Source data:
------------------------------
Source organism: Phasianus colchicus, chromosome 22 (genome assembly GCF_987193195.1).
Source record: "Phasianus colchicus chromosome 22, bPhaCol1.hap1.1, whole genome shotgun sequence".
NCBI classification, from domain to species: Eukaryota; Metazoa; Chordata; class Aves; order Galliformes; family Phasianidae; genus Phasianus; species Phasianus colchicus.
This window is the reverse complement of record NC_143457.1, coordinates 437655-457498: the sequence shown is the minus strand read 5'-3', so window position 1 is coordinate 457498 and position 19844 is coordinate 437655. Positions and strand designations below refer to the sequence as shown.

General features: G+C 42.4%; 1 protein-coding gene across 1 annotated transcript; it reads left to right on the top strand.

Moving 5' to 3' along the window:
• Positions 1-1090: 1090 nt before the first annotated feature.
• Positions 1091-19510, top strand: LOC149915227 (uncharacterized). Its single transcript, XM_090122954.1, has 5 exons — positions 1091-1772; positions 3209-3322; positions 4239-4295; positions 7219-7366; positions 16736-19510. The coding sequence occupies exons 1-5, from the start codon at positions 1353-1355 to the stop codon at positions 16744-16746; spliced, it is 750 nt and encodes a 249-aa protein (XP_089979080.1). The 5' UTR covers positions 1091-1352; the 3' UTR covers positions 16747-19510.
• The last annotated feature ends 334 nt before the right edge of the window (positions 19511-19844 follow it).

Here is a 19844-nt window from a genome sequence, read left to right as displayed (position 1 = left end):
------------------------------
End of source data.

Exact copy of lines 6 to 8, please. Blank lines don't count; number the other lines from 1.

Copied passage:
Moving 5' to 3' along the window:
• Positions 1-1090: 1090 nt before the first annotated feature.
• Positions 1091-19510, top strand: LOC149915227 (uncharacterized). Its single transcript, XM_090122954.1, has 5 exons — positions 1091-1772; positions 3209-3322; positions 4239-4295; positions 7219-7366; positions 16736-19510. The coding sequence occupies exons 1-5, from the start codon at positions 1353-1355 to the stop codon at positions 16744-16746; spliced, it is 750 nt and encodes a 249-aa protein (XP_089979080.1). The 5' UTR covers positions 1091-1352; the 3' UTR covers positions 16747-19510.